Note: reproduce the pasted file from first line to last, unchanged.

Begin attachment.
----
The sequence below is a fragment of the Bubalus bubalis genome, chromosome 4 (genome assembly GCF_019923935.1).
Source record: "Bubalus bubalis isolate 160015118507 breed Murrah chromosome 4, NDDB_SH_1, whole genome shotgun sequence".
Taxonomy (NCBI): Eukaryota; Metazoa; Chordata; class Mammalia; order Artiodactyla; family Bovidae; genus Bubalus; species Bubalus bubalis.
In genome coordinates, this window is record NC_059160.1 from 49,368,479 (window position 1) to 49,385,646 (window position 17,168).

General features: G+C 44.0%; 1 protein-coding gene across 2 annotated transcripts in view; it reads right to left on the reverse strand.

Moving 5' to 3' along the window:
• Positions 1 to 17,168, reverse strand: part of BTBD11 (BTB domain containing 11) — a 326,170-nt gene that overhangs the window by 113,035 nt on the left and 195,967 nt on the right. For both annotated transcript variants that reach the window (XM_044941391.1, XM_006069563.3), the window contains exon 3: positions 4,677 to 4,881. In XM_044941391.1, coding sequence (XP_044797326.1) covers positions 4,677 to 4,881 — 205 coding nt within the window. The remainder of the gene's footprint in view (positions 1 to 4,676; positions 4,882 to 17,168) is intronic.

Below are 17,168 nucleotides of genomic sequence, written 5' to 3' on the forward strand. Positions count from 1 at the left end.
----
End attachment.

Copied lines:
The sequence below is a fragment of the Bubalus bubalis genome, chromosome 4 (genome assembly GCF_019923935.1).
Source record: "Bubalus bubalis isolate 160015118507 breed Murrah chromosome 4, NDDB_SH_1, whole genome shotgun sequence".
Taxonomy (NCBI): Eukaryota; Metazoa; Chordata; class Mammalia; order Artiodactyla; family Bovidae; genus Bubalus; species Bubalus bubalis.
In genome coordinates, this window is record NC_059160.1 from 49,368,479 (window position 1) to 49,385,646 (window position 17,168).

General features: G+C 44.0%; 1 protein-coding gene across 2 annotated transcripts in view; it reads right to left on the reverse strand.

Moving 5' to 3' along the window:
• Positions 1 to 17,168, reverse strand: part of BTBD11 (BTB domain containing 11) — a 326,170-nt gene that overhangs the window by 113,035 nt on the left and 195,967 nt on the right. For both annotated transcript variants that reach the window (XM_044941391.1, XM_006069563.3), the window contains exon 3: positions 4,677 to 4,881. In XM_044941391.1, coding sequence (XP_044797326.1) covers positions 4,677 to 4,881 — 205 coding nt within the window. The remainder of the gene's footprint in view (positions 1 to 4,676; positions 4,882 to 17,168) is intronic.

Below are 17,168 nucleotides of genomic sequence, written 5' to 3' on the forward strand. Positions count from 1 at the left end.